Last February, in an interview with the technology blog TechCrunch, a senior Google executive expressed a rather philosophical—even postmodernist—view on the future of maps. “If you look at a map and if I look at a map, should it always be the same for you and me? I’m not sure about that, because I go to different places than you do,” said Daniel Graf, director of Google Maps for mobile.
By mid-May, as Google announced the upcoming release of the new version of its flagship map service, it became clear that Graf wasn't joking. In the near future (Google says it will “be rolling it out to more people in the coming days and weeks”), the maps we see will be dynamically generated and highly personalized, giving preferential treatment to the places frequented by our social networking friends, the places we mention in our emails, the sites we look up on the search engine. Conversely, the places that we haven't encountered—or, at least, haven't yet expressed any interest in encountering—will be harder to find.
This might seem liberating and empowering—that, at any rate, is how Google wants us to see this new development. “In the past,” reads the company's announcement, “a map was just a map, and you got the same one for New York City, whether you were searching for the Empire State Building or the coffee shop down the street. What if, instead, you had a map that’s unique to you, always adapting to the task you want to perform right this minute?”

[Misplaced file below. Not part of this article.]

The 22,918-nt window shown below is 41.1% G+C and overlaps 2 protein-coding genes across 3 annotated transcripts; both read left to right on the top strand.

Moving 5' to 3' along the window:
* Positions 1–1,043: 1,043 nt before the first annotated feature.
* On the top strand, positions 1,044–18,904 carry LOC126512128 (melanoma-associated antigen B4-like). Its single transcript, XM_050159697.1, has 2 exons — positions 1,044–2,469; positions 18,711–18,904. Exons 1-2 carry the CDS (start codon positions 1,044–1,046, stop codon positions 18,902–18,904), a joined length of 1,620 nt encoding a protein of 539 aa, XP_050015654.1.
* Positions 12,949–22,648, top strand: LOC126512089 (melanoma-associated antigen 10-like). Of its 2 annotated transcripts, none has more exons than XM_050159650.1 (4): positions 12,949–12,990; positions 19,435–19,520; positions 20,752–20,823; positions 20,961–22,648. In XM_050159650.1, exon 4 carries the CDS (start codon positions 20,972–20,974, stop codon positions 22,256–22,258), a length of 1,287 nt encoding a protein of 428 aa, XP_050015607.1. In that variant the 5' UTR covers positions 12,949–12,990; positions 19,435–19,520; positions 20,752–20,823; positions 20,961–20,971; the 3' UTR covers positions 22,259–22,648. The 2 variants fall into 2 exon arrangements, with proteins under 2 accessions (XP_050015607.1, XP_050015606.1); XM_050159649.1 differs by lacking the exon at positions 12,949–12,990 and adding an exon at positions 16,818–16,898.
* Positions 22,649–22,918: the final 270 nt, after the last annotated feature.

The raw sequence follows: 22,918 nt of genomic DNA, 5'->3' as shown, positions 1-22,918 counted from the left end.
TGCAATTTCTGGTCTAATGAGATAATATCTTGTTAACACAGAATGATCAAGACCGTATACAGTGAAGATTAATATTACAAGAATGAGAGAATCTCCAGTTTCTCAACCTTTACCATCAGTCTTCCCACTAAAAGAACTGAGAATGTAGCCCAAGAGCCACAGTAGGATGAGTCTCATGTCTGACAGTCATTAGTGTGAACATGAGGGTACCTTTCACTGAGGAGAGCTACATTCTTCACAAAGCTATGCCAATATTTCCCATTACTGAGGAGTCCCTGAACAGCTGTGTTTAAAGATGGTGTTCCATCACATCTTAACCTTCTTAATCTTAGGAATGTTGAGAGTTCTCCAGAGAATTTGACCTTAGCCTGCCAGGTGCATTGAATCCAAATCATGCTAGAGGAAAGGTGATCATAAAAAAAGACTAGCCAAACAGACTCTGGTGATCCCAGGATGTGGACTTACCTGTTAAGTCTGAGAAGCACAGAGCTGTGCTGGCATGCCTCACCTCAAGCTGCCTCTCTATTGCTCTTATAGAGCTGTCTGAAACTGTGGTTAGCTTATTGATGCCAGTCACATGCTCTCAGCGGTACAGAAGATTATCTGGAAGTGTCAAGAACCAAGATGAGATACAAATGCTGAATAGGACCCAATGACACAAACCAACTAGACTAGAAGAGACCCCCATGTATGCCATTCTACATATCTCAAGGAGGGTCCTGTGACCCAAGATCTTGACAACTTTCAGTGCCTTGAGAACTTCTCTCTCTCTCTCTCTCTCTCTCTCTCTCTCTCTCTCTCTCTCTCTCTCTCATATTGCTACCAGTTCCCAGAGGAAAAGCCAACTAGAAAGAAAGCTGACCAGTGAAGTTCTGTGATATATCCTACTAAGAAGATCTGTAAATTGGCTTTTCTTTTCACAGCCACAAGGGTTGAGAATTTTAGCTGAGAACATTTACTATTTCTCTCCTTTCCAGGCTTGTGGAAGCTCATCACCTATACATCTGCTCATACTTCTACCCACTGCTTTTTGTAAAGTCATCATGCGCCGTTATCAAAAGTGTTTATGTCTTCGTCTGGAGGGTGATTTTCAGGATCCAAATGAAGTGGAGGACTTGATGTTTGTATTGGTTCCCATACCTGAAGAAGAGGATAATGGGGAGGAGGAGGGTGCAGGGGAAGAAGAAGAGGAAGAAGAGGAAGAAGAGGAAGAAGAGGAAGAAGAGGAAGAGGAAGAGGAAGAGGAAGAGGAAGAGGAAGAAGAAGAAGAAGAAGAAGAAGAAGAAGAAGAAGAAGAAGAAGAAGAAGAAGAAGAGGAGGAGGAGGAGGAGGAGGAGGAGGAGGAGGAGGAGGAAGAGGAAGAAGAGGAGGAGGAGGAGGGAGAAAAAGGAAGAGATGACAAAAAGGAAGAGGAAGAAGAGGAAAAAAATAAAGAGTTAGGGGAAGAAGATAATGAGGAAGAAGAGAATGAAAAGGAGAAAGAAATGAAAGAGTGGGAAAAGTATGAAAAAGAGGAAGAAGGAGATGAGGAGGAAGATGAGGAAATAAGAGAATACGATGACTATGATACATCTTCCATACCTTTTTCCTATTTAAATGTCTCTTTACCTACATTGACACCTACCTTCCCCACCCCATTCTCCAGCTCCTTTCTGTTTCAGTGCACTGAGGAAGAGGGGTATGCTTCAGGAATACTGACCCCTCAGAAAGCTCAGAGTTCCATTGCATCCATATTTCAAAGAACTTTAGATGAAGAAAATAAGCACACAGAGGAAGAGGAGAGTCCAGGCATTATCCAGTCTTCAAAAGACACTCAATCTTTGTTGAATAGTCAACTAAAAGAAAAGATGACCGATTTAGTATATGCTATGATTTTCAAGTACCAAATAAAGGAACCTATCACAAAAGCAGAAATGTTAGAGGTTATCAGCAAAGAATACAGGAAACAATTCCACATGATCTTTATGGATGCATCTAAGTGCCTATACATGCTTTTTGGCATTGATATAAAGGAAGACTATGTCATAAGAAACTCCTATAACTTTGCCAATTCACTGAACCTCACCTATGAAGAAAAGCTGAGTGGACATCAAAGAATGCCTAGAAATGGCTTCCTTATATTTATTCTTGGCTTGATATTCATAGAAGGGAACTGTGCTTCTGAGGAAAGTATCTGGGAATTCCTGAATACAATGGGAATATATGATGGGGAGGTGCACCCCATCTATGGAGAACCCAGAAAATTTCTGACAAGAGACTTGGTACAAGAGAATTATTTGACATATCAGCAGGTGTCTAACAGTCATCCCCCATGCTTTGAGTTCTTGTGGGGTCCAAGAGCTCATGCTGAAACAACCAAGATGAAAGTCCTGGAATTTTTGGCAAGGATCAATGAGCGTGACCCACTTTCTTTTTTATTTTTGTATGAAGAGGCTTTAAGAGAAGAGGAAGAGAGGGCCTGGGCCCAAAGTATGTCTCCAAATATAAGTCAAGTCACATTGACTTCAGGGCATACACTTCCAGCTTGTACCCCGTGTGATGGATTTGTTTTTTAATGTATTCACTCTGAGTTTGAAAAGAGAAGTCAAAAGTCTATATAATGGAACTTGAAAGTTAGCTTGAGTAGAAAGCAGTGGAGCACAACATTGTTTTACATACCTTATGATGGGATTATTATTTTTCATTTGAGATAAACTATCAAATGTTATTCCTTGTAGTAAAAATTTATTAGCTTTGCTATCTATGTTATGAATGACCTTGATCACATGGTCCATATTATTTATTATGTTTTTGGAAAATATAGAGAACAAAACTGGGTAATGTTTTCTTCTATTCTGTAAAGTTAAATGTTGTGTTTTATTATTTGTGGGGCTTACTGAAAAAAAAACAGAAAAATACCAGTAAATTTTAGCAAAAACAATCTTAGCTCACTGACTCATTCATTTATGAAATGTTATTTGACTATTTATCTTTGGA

From an advertising perspective, this is an ingenious move. Suppose that Google knows which of its users have previously mentioned a certain local restaurant in their email correspondence. Wouldn't it make sense for Google to approach that restaurant’s proprietor and offer to reach all those users while they are using Google Maps—while hinting that other restaurants, the ones that those users haven't yet expressed much interest in, would be harder to find? The legality of this might be murky, but if it happens, it's inevitable that those places that attract the least buzz would be condemned to information obscurity. And once maps become fully personalized, even successful establishments can no longer assume they would actually be found. All of a sudden, pre-emptive advertising would look like a most sensible option to any business owner—much to Google's delight.
There's something profoundly conservative about Google's logic. As long as advertising is the mainstay of its business, the company is not really interested in systematically introducing radical novelty into our lives. To succeed with advertisers, it needs to convince them that its view of us customers is accurate and that it can generate predictions about where we are likely to go (or, for that matter, what we are likely to click). The best way to do that is to actually turn us into highly predictable creatures by artificially limiting our choices. Another way is to nudge us to go to places frequented by other people like us—like our Google Plus friends. In short, Google prefers a world where we consistently go to three restaurants to a world where our choices are impossible to predict.
At first, it might seem that what Google is doing to maps is not very different from what it has done to search results. Those too have moved from universal—i.e., everyone saw the same search results—to highly personalized—i.e., what we see when we click the search button reflects our previous search history. But customization was easier to defend in the context of search: If you type “pizza” into your search field, it makes sense for Google to show you results from the local restaurants rather than from across the globe. But the personalization of maps takes this logic to the ugly extreme: Now when you type in “pizza,” you would see those restaurants that, according to Google, you are likely to approve of—and not pizzerias that haven't yet crossed your radar.